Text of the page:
26 January 2010

I f*cking told them so! (ISF and fake bomb-sniffers)

Wired's Danger Room is running an article about the fake bomb-sniffing devices currently being used by Iraqi Security Forces (ISF). My unit saw these things in-person: they were in use at a number of checkpoints in Kirkuk.

We always knew the devices were fake, but were unable to convince the Iraqis of the fallacy of relying on these things to detect explosives. At some point during the tour, we received a report that Americans had taken X-rays and taken apart one of the devices to reveal that there was no power source inside the device, and that none of the "detecting" components connected to anything.

My patrol stopped at a checkpoint in the northern part of the city initially to chastise the Iraqi Police (IPs) for not wearing their bulletproof vests ("It's too hot and the vests are too heavy" was the Iraqi response to our line of questioning).

Among the IPs manning the checkpoint was a commissioner (IP equivalent to a senior NCO in the U.S. military) who was so obese that his vest could not be closed. I asked him what his procedures were for checking vehicles for explosives. He waved an IP over with a small black pelican case. The IP opened the case and the commissioner rather triumphantly pulled out the fake bomb-sniffing device.

We proceeded to explain to him that the machines were fake and had zero ability to detect anything, much less explosives. The IP commissioner was adamant that the machines worked.

"How many vehicles have you stopped and detected explosives inside using this machine?" I asked, pointing at the flimsy piece of black plastic.

"None," he answered. Still, he insisted that the device worked.

"How does it work?" I asked. "Explain to me exactly how this thing detects bombs."

The commissioner pulls out these little things that looked like calling cards. "Each card detects a different chemical: RMX, TNT, etc.," he said. "Insert the desired card into the machine, and if there are explosives, the antenna will move."

By this point, we were all fairly incredulous that this Iraqi Police officer had fully placed the safety of himself as well as those of his men in the hands of a piece of plastic with a car antenna sticking out of it.

Further pleas with the IPs to stop using the machines and go back to old school police work -- random vehicle stops, getting the driver out of the vehicle, methodical vehicle, search, etc. -- were unsuccessful.

"I am telling you -- I'm not guessing, I am telling you -- that this shit doesn't work. If you guys want to get yourself killed, go ahead. I'm not going to be anywhere near you guys when you use this garbage." Disgusted, we mounted back up and got the hell out of there.

25 January 2010

Small Wars Journal: Today's Junior Army Officers

An interesting article posted on SWJ regarding the Army's current ability (or lack thereof) to retain quality junior officers.  The author, CPT Tim Hsia (I recognize the name, so he is a fairly prolific contributor in the defense academic circles) takes a look at why so many company-grade officers are getting the hell out of the Army.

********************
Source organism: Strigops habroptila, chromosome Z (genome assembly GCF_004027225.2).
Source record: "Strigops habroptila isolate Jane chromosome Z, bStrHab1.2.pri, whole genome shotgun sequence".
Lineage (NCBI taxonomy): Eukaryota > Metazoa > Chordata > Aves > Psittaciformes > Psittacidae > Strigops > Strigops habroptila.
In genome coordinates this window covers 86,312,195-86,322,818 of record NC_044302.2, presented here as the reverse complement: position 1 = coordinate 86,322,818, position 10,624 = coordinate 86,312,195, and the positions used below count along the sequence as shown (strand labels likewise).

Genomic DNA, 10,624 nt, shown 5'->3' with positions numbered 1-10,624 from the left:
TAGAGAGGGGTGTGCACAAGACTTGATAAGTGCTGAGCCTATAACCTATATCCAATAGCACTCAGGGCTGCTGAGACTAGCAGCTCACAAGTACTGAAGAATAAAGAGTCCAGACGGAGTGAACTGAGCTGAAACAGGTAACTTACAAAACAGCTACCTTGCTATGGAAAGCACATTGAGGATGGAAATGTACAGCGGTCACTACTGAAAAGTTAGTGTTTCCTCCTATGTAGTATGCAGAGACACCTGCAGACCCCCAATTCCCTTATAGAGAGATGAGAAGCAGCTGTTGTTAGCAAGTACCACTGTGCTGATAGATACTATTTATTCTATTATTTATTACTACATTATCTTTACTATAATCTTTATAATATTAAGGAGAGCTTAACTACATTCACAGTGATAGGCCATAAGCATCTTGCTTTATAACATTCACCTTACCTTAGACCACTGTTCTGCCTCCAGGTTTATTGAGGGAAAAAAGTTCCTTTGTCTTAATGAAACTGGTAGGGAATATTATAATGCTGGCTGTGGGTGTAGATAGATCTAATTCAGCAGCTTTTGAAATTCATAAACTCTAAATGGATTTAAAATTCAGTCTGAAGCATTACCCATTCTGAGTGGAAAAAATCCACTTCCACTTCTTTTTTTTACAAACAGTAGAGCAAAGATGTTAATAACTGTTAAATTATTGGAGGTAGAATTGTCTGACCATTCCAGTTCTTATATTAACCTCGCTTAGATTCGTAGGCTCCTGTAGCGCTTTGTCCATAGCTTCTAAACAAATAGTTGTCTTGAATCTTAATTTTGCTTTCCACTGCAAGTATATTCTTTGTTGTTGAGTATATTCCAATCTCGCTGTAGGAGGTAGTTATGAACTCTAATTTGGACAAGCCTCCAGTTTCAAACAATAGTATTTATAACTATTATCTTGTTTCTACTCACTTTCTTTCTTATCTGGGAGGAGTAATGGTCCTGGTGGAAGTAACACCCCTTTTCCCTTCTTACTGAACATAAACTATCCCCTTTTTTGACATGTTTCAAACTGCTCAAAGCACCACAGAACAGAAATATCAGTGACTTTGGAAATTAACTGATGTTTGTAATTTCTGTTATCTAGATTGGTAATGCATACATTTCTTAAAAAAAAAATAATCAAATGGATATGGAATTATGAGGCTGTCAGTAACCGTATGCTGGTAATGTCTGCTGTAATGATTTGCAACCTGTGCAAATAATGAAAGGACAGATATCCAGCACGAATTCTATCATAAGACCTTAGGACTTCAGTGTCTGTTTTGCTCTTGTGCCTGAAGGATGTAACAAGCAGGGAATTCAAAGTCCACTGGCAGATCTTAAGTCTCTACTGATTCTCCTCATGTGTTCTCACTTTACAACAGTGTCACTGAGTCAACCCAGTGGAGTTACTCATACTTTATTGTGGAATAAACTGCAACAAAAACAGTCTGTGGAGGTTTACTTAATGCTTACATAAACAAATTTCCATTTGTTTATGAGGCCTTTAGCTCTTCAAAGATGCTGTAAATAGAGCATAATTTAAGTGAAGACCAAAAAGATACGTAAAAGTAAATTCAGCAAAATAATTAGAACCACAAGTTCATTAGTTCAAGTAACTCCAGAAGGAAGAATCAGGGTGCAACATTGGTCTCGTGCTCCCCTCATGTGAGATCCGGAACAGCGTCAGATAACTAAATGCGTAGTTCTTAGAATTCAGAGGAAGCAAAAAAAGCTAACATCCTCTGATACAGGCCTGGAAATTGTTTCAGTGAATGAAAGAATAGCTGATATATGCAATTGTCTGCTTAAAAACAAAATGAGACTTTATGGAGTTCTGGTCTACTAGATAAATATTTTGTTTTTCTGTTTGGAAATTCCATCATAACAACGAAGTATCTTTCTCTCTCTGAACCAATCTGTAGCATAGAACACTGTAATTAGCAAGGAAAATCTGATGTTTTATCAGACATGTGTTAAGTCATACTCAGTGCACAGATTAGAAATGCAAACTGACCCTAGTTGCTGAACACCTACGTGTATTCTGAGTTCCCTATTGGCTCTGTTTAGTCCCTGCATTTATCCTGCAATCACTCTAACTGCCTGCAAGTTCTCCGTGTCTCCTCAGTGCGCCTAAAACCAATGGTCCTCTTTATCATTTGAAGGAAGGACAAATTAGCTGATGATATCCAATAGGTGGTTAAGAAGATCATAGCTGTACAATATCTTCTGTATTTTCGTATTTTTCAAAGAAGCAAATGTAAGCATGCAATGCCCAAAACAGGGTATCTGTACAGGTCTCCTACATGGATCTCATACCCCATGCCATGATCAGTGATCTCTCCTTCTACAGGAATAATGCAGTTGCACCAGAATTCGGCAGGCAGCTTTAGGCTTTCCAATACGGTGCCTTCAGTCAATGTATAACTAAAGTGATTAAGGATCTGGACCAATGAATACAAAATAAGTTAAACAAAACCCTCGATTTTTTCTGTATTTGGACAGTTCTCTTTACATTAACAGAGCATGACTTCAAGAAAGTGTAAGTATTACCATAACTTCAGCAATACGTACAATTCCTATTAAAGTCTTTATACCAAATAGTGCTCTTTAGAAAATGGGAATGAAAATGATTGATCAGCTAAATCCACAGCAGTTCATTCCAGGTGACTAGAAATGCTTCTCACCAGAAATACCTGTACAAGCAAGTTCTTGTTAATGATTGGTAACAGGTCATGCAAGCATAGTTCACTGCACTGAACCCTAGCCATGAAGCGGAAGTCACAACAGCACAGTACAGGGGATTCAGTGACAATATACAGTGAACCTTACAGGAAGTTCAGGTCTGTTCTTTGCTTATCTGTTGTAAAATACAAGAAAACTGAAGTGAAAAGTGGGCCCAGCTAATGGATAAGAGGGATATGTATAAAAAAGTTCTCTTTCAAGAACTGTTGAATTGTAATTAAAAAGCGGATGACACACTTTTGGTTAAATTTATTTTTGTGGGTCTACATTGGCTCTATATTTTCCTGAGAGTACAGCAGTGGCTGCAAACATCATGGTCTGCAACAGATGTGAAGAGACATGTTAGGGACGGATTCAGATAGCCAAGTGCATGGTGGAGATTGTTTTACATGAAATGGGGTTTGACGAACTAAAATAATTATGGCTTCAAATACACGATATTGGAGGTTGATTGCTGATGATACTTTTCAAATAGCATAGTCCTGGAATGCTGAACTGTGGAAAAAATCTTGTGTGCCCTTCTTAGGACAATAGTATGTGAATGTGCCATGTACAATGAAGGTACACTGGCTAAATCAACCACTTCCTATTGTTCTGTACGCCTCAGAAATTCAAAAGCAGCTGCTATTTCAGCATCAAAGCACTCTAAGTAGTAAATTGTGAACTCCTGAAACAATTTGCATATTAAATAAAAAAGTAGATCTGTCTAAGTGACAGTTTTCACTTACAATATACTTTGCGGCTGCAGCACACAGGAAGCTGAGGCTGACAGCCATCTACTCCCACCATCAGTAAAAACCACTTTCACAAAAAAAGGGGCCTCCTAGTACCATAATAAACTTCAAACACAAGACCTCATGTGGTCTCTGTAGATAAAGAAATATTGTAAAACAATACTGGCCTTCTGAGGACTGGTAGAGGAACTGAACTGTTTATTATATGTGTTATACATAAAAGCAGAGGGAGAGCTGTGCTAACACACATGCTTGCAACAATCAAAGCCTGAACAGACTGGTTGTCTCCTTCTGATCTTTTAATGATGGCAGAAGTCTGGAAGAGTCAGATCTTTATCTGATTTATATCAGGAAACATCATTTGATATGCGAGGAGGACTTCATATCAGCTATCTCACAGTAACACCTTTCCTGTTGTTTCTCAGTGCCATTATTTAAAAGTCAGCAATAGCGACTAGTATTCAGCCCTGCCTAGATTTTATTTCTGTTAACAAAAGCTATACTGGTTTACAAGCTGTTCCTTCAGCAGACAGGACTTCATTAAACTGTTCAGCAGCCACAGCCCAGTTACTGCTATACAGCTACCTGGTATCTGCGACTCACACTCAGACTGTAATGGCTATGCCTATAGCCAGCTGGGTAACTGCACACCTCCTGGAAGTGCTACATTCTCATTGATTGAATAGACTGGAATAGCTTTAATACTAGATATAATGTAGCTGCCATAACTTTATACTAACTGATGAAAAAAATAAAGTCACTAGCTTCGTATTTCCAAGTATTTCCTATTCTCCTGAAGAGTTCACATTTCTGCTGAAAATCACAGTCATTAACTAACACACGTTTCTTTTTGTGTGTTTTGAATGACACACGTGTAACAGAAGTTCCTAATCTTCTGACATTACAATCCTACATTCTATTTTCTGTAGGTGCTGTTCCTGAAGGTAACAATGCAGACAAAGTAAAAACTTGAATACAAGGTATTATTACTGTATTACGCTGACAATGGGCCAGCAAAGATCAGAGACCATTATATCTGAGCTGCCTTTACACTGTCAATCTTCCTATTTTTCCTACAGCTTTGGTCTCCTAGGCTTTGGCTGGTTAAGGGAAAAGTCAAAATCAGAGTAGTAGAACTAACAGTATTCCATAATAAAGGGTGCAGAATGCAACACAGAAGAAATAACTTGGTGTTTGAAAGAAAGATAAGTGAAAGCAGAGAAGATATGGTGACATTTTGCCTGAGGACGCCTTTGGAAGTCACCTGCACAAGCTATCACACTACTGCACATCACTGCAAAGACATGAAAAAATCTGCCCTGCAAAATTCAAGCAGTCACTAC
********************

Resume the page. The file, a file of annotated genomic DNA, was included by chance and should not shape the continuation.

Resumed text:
I know this inevitably leads people to ask me about my own intentions, signaled by the leading question of, "So when's your commitment up?" or "Ever think about using your law degree?"

And my answer is always the same: I don't know yet.  For the short term, the Army is a good place to be.  I got another deployment in me, so the Army is the answer for the next few years.  Beyond that, I just don't know: there are a lot of variables, a lot of things that can or may or may not happen to me between now and x number of years from now.

I do know that CPT Hsia points out some concerns among junior officers that I share, concerns that are both professional and personal in nature.

I also know that there is a fear out there (at least a fear that I feel: not sure how many of my peers feel the same way, or are even cognizant of it) that the Army is going to suffer down the road.  We're talking five, ten years down.  When shitty lieutenants and captains who have been able to fly under the radar because of OPTEMPO and retention and attrition, become shitty majors and lieutenant colonels.

I don't want to sound alarmist: I am not saying that battalion staff officers and battalion commanders of the near future are going to all suck.  Not at all: there will be plenty of good officers that stay in that will undoubtedly bring some balance to the mess.  But, there will most certainly be a rough patch that the Army officer corps will have to endure.  I imagine it will be akin to the turbulence the Army sailed through in the post-Vietnam era.  Probably not to the depths or extremes as the late 1970s and early '80s -- but perhaps in a similar vein, albeit less severe/substantial.

Only time will tell, I suppose.  Maybe I'll still be in a uniform to tell y'all about it...

An exercise in academics

Okay, I've decided to resurrect this thing.  Hopefully, I'll have better luck keeping up with it than before.  Now that the tour in Iraq is over, my focus is going to shift more towards defense topics.  It's really an academic exercise, intended to keep my mind sharp and motivate me to educate myself before the next inevitable deployment (can anyone say "Afghanistan"?)

I also plan on slowly updating entries from the Kirkuk deployment: that will take some time, though.  I've also imported some older entries from a different, now-defunct blog that I used to keep: some of them still relevant today.  They are posted under their original dates of publication, so you'll have to do some scrolling and clicking to reach them (mostly 2008 entries).